Since they were contemporaries, I sometimes wonder if Sinclair Lewis and Norman Rockwell hated each other. Lewis dealt so unmercifully with the American ideals that Rockwell glorified.

Kingsblood Royal is Lewis’ satire of race relations in middle America, circa WW II. The hypocrites, the climbers, the bigots and bullies. The same stock company of actors we meet in all his novels. Neil Kingsblood, the protagonist, is an up-and-coming white banker who finds out that he’s descended from a Revolutionary War-era explorer, a black man, named Xavier Pic. The news destroys him, or so I predict it will 20 pages from the end of the book, which is where I am now.

Last night, I asked some friends of mine, ages 54-65, whether they know any white people who’d be terribly upset by such a discovery. They do, indeed. Many. Two of my friends have red hair and one is blonde, a very Anglo-Arian sample of humanity, but I was surprised, just the same.

Maybe if I felt more affiliated with some group, any group, or oppressed by another, I’d better understand why people get so inflamed about heritage issues. I’m certainly aware of what people appear to be and I’m certainly most at ease among people who are most “like me,” but I’m far less conscious of ethnicity than I am of friendliness or intelligence.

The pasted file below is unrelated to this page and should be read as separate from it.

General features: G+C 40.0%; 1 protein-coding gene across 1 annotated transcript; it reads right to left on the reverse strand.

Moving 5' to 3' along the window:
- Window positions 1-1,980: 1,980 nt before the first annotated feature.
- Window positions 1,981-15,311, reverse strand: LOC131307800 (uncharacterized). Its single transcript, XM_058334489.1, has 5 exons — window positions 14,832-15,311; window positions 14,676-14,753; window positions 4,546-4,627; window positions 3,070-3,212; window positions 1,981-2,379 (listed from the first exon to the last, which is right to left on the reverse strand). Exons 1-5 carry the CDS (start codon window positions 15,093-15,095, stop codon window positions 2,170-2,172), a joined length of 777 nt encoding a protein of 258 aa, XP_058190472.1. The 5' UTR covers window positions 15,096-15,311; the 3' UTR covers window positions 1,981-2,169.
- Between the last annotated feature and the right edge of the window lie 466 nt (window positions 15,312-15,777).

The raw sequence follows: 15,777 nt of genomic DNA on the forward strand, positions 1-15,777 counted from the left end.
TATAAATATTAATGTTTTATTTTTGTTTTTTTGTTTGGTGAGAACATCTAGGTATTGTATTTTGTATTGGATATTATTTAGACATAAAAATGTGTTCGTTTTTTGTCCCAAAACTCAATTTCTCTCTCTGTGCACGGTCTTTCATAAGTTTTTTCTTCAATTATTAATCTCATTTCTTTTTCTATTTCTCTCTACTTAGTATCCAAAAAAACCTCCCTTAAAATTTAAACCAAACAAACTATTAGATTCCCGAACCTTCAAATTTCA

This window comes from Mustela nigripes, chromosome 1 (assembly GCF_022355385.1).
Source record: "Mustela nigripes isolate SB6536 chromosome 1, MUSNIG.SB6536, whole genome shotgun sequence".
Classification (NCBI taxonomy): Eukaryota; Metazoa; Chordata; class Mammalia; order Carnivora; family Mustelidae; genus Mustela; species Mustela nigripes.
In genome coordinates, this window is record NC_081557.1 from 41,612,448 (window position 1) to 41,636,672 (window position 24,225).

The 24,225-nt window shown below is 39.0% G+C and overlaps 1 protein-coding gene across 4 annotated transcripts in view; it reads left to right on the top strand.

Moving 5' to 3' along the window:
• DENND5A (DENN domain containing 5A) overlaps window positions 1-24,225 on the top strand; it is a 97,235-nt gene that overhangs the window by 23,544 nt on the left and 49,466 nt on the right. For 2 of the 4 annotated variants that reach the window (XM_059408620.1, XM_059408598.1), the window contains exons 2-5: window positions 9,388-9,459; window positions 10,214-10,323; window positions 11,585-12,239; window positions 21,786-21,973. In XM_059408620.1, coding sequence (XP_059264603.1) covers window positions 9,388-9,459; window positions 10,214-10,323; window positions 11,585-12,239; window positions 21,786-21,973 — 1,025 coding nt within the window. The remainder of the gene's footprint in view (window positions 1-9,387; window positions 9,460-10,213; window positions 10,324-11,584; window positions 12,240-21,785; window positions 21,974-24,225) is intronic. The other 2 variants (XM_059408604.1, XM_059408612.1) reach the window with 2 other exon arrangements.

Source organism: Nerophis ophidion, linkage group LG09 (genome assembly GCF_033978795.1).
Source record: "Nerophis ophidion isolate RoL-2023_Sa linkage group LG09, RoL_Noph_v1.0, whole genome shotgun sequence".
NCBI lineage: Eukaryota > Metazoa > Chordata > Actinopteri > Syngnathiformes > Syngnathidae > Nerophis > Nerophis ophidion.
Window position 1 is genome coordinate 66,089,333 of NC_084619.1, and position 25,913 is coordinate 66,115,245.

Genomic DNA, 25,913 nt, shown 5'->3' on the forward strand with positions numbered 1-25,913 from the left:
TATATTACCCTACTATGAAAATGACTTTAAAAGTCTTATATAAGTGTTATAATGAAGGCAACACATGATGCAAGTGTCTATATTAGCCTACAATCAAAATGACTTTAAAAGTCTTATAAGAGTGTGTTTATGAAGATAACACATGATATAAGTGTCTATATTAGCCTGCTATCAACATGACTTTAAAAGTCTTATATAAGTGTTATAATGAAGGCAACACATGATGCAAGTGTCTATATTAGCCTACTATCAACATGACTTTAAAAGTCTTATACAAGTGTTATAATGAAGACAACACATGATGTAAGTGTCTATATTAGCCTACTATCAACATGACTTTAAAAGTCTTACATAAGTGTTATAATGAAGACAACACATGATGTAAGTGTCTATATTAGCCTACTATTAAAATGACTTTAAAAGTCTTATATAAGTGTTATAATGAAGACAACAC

Or am I kidding myself? Hmm. Does the fact that I immediately notice a person’s race, gender, apparent age and health make me a superficialist? Is it wrong that, as soon as a person gets close enough for me to engage my other senses, I’m trying to hear his mind and sniff his airspace? Does he meet my eye? How’s his handshake? Teeth? Sense of humor? Hygiene?

And don’t we all do this?

But hold on … While skin color may not be a disqualifier that I acknowledge, isn’t it true that I’m prejudiced in other ways? What gives me the idea that my prejudices are any nobler than the next guy’s?

No answer.